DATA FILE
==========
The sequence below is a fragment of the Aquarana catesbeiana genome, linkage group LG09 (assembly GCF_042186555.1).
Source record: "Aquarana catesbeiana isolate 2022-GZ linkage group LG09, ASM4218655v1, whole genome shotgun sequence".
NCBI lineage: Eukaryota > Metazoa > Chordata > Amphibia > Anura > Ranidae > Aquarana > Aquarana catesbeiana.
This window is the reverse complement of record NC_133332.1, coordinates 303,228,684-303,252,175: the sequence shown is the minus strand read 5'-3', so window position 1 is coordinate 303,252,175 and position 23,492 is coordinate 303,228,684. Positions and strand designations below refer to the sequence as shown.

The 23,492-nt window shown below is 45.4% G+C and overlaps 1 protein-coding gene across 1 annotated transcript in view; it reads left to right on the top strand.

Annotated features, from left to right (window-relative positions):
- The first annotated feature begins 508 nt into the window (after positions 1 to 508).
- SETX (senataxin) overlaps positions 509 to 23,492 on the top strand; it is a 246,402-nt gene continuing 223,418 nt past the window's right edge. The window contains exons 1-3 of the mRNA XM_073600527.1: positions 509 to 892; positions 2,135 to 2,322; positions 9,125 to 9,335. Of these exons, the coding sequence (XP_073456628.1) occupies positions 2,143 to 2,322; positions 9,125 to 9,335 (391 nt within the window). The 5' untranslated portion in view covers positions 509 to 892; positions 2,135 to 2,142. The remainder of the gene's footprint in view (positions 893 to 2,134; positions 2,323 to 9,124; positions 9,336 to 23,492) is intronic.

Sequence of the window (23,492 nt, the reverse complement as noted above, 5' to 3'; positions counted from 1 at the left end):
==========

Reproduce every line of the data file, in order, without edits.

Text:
The sequence below is a fragment of the Aquarana catesbeiana genome, linkage group LG09 (assembly GCF_042186555.1).
Source record: "Aquarana catesbeiana isolate 2022-GZ linkage group LG09, ASM4218655v1, whole genome shotgun sequence".
NCBI lineage: Eukaryota > Metazoa > Chordata > Amphibia > Anura > Ranidae > Aquarana > Aquarana catesbeiana.
This window is the reverse complement of record NC_133332.1, coordinates 303,228,684-303,252,175: the sequence shown is the minus strand read 5'-3', so window position 1 is coordinate 303,252,175 and position 23,492 is coordinate 303,228,684. Positions and strand designations below refer to the sequence as shown.

The 23,492-nt window shown below is 45.4% G+C and overlaps 1 protein-coding gene across 1 annotated transcript in view; it reads left to right on the top strand.

Annotated features, from left to right (window-relative positions):
- The first annotated feature begins 508 nt into the window (after positions 1 to 508).
- SETX (senataxin) overlaps positions 509 to 23,492 on the top strand; it is a 246,402-nt gene continuing 223,418 nt past the window's right edge. The window contains exons 1-3 of the mRNA XM_073600527.1: positions 509 to 892; positions 2,135 to 2,322; positions 9,125 to 9,335. Of these exons, the coding sequence (XP_073456628.1) occupies positions 2,143 to 2,322; positions 9,125 to 9,335 (391 nt within the window). The 5' untranslated portion in view covers positions 509 to 892; positions 2,135 to 2,142. The remainder of the gene's footprint in view (positions 893 to 2,134; positions 2,323 to 9,124; positions 9,336 to 23,492) is intronic.

Sequence of the window (23,492 nt, the reverse complement as noted above, 5' to 3'; positions counted from 1 at the left end):